….. your blog’s name is mentioned in the Coolatai Bush Telegraph!!
It’s Friday so it’s the day for this Tree Changer to write something relating specifically to being in the country.
Coolatai is my local metropolis. (Coolatai is pronounced cool – a (as in the “u” sound at the beginning of umbrella) – tie). It’s located at the Centre of The Universe which happens to be in northern NSW (New South Wales), Australia for those of you who were uncertain. Wikipedia notes that we have 176 people in the town and surrounding. I’m not sure if that is correct but I have it from a local authority that there are 32 people who live permanently in Coolatai. It IS possible to do an exact census from the pub bar!
As you can imagine it’s not too big. There are 7 streets if you count the 2 main roads which intersect here. The names are descriptive – Back Lane, which runs at the back of the village and I think its called Hotel Street, it runs at the back of the hotel. And there is the Warialda Road which leads to…. did you guess – the township of Warialda!! And the Wallangra Road which leads to ….. surprise, surprise Wallangra!! It’s easy to get your bearings when the place names help you out – and the locals will too. They are all so ultra friendly.
There is the fabulous Wallaroo Pub where we all go on a Friday night and any other occasions which Di (the most lovely hostess you can imagine) can think up – royal weddings, horse races, Mothers and Fathers Days, Christmas, quilting shows, Sunday Roast day…. any excuse. Drop in for a beer or two. I love going in there and seeing little piles of money on the counter. You walk, order your drinks, give Graham $20, he puts the change on the bar and when you order another drink, he just takes the money from your pile of money. Everyone knows whose is whose!!
There is always laughter and stories flowing. They say the bush is dying but Coolatai is alive and well and I would say growing judging by the toddlers who are cruising around on the special afternoons.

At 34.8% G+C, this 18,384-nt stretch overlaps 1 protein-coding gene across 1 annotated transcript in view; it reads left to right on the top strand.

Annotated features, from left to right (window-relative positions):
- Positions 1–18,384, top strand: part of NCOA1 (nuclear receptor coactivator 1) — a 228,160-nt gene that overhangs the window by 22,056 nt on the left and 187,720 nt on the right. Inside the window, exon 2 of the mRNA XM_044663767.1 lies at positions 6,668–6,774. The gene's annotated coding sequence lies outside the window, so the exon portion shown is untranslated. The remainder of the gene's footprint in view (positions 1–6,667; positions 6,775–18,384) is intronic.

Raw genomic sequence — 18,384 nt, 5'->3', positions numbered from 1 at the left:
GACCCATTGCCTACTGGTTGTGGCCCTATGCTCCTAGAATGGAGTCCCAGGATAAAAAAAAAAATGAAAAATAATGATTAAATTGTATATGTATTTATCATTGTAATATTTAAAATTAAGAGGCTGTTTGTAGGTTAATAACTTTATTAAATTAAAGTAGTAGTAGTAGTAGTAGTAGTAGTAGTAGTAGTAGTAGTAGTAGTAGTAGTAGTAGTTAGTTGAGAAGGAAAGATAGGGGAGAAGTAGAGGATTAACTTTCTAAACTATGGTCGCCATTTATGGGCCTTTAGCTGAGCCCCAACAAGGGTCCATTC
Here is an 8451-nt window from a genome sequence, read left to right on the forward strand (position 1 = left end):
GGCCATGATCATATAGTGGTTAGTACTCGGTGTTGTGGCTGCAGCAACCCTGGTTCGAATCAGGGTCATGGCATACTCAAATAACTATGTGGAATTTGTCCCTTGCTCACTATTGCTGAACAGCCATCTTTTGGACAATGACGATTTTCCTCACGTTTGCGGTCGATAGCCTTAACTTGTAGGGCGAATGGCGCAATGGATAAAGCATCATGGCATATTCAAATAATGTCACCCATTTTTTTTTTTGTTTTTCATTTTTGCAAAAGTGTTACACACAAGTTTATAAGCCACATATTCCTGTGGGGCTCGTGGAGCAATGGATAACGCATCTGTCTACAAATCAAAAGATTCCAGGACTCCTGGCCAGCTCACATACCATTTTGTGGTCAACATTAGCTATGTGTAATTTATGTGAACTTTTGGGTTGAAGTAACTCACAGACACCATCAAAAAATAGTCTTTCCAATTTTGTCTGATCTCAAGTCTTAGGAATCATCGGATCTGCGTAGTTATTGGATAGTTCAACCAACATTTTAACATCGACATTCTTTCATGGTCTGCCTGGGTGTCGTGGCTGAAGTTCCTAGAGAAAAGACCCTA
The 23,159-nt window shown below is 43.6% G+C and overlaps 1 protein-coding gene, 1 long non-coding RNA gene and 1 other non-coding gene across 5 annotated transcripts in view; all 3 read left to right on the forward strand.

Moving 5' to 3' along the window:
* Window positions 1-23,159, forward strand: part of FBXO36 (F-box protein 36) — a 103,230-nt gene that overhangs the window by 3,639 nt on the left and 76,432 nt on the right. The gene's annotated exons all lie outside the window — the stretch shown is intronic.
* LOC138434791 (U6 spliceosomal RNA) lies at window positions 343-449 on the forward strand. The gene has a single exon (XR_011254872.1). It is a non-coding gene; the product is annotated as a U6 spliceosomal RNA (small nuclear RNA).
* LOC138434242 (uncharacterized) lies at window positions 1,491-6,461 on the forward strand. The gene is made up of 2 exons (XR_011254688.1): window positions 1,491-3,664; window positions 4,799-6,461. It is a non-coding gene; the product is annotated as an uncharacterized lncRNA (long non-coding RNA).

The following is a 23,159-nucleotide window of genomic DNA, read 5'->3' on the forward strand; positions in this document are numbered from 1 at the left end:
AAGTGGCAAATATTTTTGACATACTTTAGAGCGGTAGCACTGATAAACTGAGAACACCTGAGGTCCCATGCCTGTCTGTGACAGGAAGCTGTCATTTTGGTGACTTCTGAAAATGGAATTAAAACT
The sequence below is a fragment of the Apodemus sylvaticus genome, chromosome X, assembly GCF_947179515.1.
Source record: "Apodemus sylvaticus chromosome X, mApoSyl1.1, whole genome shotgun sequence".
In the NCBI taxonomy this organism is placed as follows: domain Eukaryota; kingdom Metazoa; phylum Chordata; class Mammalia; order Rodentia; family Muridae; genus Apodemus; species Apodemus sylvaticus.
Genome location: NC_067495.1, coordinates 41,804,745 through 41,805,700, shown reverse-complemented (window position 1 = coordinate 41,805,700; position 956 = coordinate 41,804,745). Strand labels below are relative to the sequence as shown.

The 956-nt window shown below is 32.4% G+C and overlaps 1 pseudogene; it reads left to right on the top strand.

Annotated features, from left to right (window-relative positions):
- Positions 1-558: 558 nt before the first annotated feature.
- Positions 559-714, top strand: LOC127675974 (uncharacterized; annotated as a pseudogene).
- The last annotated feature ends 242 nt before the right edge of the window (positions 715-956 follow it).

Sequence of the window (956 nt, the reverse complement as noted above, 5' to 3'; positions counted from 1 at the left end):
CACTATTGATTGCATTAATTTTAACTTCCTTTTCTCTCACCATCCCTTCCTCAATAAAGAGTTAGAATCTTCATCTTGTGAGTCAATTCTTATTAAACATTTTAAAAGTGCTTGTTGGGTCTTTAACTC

Last year Di turned a memorable number. Her friends threw her a surprise party at the pub. Di wondered why Graham, her son and the publican, has made his bed when his girlfriend wasn’t even coming over!! (Sorry Graham – no secrets in Coolatai!!! xx).This was the only puzzling clue Di got.
The pool table becomes a big serving table as we all poured in with food to share and kids. There were kids galore. It was heart warming to see a strong community that is there for each other. As I noted in my shearing experience posts, Throwing a Fleece and The Shearers Dance (another “You Know…”), just what a hard time the men gave each other. The jokes and putting downs were hilarious, witty, clever, dry BUT…. when life got busy and serious, everyone was looking out for everyone else.
One day on the way back to Coolatai I had the trailer on the back of the car full of plants. The load shifted. The tarp (tarpaulin) started to flap. I was still moving to Coolatai and was coming from my ex home in Brisbane. I had my Indian style long skirt on, a thin strapped top and sandals. I didn’t look ready for the cattle yards or tying dirty ropes!! I got out to adjust my truckies hitches across the tarp. I was on a long straight stretch – one of those stretches where you go 1?0km, opps I mean stick to the maximum speed limit of 100 kms. You don’t stop on these stretches unless you need to. I was very touched when a man in a ute (the inevitable white country style 4WD ute (utility vehicle!)) pulled up to see if I was ok. I was but I was grateful for his concern. I would have been eternally grateful if I’d had a flat tyre as I can’t get the #(@#&(*@@!$~# nuts off the tyre! Gentleman – please feel free to help me change a tyre ANY time. Your muscles will be always appreciated – and your assistance! I admit I’m a tyre whoos.